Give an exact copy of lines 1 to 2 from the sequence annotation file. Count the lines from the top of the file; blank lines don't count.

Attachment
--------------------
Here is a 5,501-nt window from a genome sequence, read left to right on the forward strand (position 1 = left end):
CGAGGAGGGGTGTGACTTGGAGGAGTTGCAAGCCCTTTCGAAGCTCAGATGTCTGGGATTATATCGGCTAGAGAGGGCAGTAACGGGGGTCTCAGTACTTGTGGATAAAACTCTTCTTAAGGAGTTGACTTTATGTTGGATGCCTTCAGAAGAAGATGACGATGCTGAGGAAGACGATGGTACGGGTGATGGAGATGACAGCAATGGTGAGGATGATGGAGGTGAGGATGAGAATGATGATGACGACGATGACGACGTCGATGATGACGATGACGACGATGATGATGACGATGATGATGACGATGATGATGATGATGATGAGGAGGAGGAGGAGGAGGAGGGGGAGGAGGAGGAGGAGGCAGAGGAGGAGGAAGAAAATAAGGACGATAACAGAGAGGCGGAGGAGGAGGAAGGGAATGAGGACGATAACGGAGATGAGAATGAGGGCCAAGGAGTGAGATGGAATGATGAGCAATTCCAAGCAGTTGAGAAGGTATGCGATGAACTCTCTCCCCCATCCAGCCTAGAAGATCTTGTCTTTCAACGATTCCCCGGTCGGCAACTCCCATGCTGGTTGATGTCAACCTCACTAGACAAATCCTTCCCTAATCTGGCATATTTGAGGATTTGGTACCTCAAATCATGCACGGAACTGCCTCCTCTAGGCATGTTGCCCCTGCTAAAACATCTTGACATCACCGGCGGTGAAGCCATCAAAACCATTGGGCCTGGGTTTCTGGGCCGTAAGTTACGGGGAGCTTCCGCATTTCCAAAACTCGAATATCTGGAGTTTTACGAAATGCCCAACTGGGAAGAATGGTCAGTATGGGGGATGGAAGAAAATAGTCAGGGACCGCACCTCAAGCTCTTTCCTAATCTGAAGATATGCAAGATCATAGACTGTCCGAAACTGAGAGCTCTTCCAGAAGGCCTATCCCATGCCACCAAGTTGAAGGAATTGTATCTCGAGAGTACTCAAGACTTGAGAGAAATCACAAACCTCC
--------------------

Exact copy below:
Here is a 5,501-nt window from a genome sequence, read left to right on the forward strand (position 1 = left end):
CGAGGAGGGGTGTGACTTGGAGGAGTTGCAAGCCCTTTCGAAGCTCAGATGTCTGGGATTATATCGGCTAGAGAGGGCAGTAACGGGGGTCTCAGTACTTGTGGATAAAACTCTTCTTAAGGAGTTGACTTTATGTTGGATGCCTTCAGAAGAAGATGACGATGCTGAGGAAGACGATGGTACGGGTGATGGAGATGACAGCAATGGTGAGGATGATGGAGGTGAGGATGAGAATGATGATGACGACGATGACGACGTCGATGATGACGATGACGACGATGATGATGACGATGATGATGACGATGATGATGATGATGATGAGGAGGAGGAGGAGGAGGAGGGGGAGGAGGAGGAGGAGGCAGAGGAGGAGGAAGAAAATAAGGACGATAACAGAGAGGCGGAGGAGGAGGAAGGGAATGAGGACGATAACGGAGATGAGAATGAGGGCCAAGGAGTGAGATGGAATGATGAGCAATTCCAAGCAGTTGAGAAGGTATGCGATGAACTCTCTCCCCCATCCAGCCTAGAAGATCTTGTCTTTCAACGATTCCCCGGTCGGCAACTCCCATGCTGGTTGATGTCAACCTCACTAGACAAATCCTTCCCTAATCTGGCATATTTGAGGATTTGGTACCTCAAATCATGCACGGAACTGCCTCCTCTAGGCATGTTGCCCCTGCTAAAACATCTTGACATCACCGGCGGTGAAGCCATCAAAACCATTGGGCCTGGGTTTCTGGGCCGTAAGTTACGGGGAGCTTCCGCATTTCCAAAACTCGAATATCTGGAGTTTTACGAAATGCCCAACTGGGAAGAATGGTCAGTATGGGGGATGGAAGAAAATAGTCAGGGACCGCACCTCAAGCTCTTTCCTAATCTGAAGATATGCAAGATCATAGACTGTCCGAAACTGAGAGCTCTTCCAGAAGGCCTATCCCATGCCACCAAGTTGAAGGAATTGTATCTCGAGAGTACTCAAGACTTGAGAGAAATCACAAACCTCC